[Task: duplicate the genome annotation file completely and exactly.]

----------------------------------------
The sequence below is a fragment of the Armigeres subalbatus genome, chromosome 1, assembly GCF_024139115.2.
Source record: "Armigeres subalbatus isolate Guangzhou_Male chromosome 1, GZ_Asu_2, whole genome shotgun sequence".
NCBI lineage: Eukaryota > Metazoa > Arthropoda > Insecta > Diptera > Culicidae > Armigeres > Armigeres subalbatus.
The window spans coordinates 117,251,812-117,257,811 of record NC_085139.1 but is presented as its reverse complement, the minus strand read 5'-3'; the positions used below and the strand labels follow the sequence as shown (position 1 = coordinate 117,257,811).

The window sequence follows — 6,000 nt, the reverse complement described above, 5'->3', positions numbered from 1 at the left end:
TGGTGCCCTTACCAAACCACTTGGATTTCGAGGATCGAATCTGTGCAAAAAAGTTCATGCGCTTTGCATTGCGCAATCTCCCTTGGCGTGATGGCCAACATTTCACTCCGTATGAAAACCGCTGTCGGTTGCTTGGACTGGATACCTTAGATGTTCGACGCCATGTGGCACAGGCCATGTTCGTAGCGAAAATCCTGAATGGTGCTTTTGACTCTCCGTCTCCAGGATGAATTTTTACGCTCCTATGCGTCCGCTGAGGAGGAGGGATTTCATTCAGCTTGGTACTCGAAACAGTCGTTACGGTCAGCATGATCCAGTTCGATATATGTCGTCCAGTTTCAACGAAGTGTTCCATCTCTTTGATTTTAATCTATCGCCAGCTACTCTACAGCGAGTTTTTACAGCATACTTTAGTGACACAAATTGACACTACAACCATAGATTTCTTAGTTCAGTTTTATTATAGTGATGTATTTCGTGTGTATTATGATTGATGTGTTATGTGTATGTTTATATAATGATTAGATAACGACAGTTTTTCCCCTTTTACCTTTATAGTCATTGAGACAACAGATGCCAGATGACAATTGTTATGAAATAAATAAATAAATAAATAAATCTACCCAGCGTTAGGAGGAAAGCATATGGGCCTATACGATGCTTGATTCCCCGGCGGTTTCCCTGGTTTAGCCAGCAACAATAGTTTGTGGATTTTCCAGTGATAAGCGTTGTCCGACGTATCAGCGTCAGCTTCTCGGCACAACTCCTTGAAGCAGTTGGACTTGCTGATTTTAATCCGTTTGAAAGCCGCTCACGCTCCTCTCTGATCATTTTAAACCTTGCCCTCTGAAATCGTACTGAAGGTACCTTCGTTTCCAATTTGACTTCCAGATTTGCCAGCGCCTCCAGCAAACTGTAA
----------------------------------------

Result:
The sequence below is a fragment of the Armigeres subalbatus genome, chromosome 1, assembly GCF_024139115.2.
Source record: "Armigeres subalbatus isolate Guangzhou_Male chromosome 1, GZ_Asu_2, whole genome shotgun sequence".
NCBI lineage: Eukaryota > Metazoa > Arthropoda > Insecta > Diptera > Culicidae > Armigeres > Armigeres subalbatus.
The window spans coordinates 117,251,812-117,257,811 of record NC_085139.1 but is presented as its reverse complement, the minus strand read 5'-3'; the positions used below and the strand labels follow the sequence as shown (position 1 = coordinate 117,257,811).

The window sequence follows — 6,000 nt, the reverse complement described above, 5'->3', positions numbered from 1 at the left end:
TGGTGCCCTTACCAAACCACTTGGATTTCGAGGATCGAATCTGTGCAAAAAAGTTCATGCGCTTTGCATTGCGCAATCTCCCTTGGCGTGATGGCCAACATTTCACTCCGTATGAAAACCGCTGTCGGTTGCTTGGACTGGATACCTTAGATGTTCGACGCCATGTGGCACAGGCCATGTTCGTAGCGAAAATCCTGAATGGTGCTTTTGACTCTCCGTCTCCAGGATGAATTTTTACGCTCCTATGCGTCCGCTGAGGAGGAGGGATTTCATTCAGCTTGGTACTCGAAACAGTCGTTACGGTCAGCATGATCCAGTTCGATATATGTCGTCCAGTTTCAACGAAGTGTTCCATCTCTTTGATTTTAATCTATCGCCAGCTACTCTACAGCGAGTTTTTACAGCATACTTTAGTGACACAAATTGACACTACAACCATAGATTTCTTAGTTCAGTTTTATTATAGTGATGTATTTCGTGTGTATTATGATTGATGTGTTATGTGTATGTTTATATAATGATTAGATAACGACAGTTTTTCCCCTTTTACCTTTATAGTCATTGAGACAACAGATGCCAGATGACAATTGTTATGAAATAAATAAATAAATAAATAAATCTACCCAGCGTTAGGAGGAAAGCATATGGGCCTATACGATGCTTGATTCCCCGGCGGTTTCCCTGGTTTAGCCAGCAACAATAGTTTGTGGATTTTCCAGTGATAAGCGTTGTCCGACGTATCAGCGTCAGCTTCTCGGCACAACTCCTTGAAGCAGTTGGACTTGCTGATTTTAATCCGTTTGAAAGCCGCTCACGCTCCTCTCTGATCATTTTAAACCTTGCCCTCTGAAATCGTACTGAAGGTACCTTCGTTTCCAATTTGACTTCCAGATTTGCCAGCGCCTCCAGCAAACTGTAA